Historically, corporations used the goal setting for two primary purposes:
No wonder that many companies that adopted Objectives and Key Results goal management methodology try to use OKRs to evaluate employee compensation.
In this article, we'll explore why this is a bad idea for OKRs, and what you should do instead.
One friend of mine developed her recipe for success after working for a few years in the corporation. She concluded that to be successful, it doesn't matter how much you contribute. All that matters is how it seems you contribute. "In the beginning, I was setting aggressive goals and was working very hard to achieve them. And at the end, I was written off by my manager for missing some of my targets. And didn't get the bonus. Now I set as small targets as possible, complete them fast, and spend the rest of the time for myself. The most important is that everyone seems to be happy, and I get my bonus every time" — she shares.
Let's be honest, we all saw such behavior at some point in our careers. And this is what happens when you evaluate performance based on the completion of the goals.
Salary based on OKRs leads to understated targets and overstated accomplishments. It's an expected and logical outcome because of the incentives it creates. I doubt you'd like to create such a culture in your organization.
Below are the main problems that appear if you try to link OKRs and performance reviews tightly and tips on how to avoid them.
Originally, Objectives are designed to be aspirational. Team members are encouraged to set stretch goals that are beyond what they think is achievable. And seek for creative solutions to try to achieve such targets. Of course, most of the time team members would miss several such targets. And if they would be punished for it, the next time teams would set lower goals they know they'd hit. And the next time — even lower, to reduce the risks.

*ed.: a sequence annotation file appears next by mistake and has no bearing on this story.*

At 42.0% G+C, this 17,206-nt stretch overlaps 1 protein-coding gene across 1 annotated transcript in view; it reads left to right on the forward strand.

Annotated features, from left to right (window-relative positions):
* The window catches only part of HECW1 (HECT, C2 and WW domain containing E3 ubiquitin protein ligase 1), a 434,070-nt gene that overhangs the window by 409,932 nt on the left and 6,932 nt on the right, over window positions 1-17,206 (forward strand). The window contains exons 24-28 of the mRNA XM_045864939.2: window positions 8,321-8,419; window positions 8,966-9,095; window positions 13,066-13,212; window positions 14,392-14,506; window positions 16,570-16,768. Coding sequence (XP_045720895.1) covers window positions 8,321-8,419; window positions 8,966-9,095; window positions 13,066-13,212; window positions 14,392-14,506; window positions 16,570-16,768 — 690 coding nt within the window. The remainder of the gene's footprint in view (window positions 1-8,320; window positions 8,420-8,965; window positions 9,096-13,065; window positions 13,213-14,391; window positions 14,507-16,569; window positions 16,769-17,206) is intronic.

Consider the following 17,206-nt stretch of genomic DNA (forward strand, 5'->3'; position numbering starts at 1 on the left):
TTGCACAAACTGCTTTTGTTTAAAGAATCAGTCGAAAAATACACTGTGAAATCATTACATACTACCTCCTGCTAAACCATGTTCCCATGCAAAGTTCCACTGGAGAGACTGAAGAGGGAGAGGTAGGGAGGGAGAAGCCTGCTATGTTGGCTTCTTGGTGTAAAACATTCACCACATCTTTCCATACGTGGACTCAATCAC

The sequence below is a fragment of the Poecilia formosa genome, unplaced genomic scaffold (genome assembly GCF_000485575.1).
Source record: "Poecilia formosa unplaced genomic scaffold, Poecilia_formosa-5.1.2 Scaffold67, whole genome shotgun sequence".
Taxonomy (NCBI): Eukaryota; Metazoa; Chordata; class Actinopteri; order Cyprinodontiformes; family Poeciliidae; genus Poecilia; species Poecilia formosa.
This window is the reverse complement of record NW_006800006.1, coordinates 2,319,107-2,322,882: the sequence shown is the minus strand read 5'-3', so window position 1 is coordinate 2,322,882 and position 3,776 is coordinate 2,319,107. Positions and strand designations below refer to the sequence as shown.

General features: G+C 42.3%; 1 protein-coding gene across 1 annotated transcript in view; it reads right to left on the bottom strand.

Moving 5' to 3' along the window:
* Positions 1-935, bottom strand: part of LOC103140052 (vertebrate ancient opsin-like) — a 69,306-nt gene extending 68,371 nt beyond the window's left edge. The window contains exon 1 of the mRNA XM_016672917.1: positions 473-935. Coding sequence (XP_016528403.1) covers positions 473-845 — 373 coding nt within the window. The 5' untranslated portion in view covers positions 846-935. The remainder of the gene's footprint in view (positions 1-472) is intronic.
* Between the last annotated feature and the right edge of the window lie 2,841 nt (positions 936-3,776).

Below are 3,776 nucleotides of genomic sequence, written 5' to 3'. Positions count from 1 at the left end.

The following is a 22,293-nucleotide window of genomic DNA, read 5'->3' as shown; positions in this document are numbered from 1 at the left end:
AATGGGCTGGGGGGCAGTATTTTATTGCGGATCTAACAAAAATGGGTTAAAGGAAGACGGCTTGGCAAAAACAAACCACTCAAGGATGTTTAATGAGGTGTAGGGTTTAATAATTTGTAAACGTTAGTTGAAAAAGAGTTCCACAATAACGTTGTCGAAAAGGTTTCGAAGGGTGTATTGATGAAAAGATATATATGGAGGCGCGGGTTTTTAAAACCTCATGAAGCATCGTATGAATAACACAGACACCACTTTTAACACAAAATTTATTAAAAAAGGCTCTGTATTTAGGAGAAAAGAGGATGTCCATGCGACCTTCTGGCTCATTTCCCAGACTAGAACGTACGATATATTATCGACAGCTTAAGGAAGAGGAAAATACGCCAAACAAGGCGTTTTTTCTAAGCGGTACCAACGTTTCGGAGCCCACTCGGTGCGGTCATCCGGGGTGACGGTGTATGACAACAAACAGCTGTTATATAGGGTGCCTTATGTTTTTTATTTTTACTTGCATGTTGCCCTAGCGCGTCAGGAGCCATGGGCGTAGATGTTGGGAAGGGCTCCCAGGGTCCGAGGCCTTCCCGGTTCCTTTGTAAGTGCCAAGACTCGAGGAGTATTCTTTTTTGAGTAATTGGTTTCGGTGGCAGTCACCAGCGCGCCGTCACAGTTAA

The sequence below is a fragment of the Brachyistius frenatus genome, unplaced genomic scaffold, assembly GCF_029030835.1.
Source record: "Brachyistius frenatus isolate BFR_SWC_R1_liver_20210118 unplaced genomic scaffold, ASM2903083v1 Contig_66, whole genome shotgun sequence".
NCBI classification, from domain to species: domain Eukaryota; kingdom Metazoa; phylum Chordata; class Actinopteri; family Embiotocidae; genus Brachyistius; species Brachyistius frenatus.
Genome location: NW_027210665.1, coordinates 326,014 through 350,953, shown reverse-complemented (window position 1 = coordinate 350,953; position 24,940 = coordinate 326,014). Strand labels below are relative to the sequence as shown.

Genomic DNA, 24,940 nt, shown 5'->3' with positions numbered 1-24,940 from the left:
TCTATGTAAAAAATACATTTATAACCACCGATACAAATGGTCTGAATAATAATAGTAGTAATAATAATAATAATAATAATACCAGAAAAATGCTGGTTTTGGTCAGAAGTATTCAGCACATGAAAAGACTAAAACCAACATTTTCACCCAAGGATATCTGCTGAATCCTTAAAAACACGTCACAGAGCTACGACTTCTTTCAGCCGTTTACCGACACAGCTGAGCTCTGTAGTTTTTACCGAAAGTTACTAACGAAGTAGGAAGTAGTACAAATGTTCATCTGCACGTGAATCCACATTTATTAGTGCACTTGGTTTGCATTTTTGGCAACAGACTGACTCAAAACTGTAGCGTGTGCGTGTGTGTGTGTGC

Eventually, you'd end up with the list of trivial tasks for OKRs, that everyone uses only to get their salary and bonus, and nothing else.
Note: we're talking here about the Google-style moonshot Objectives, the one that is ok if achieved by 70%-80%. If your team uses rooftop Objectives (the one that the team expects to hit 100%), the closely connected performance reviews might work a little better in such case. But in the long run, it would also end up with the understated targets. Even with the rooftop-style goals, we still don't recommend to connect OKRs and compensation closely.
As a consequence of the previous problem, when team members start to lower their targets, they still need to present themselves are high-achievers and justify their contribution to the organization. And such teams would overstate their impact on the organization. You'll get the culture of "pretending to contribute higher than it is in reality." And for people that play such games, it takes mental effort and energy, thus leaving them less focus to do the work.
When employees are evaluated only based on % of accomplishment of their goals, they don't have incentives to help other team members or other teams. Such an approach creates the culture of individualism, or the tribe of the 3rd level, as Dave Logan mentioned in the book "Tribal Leadership."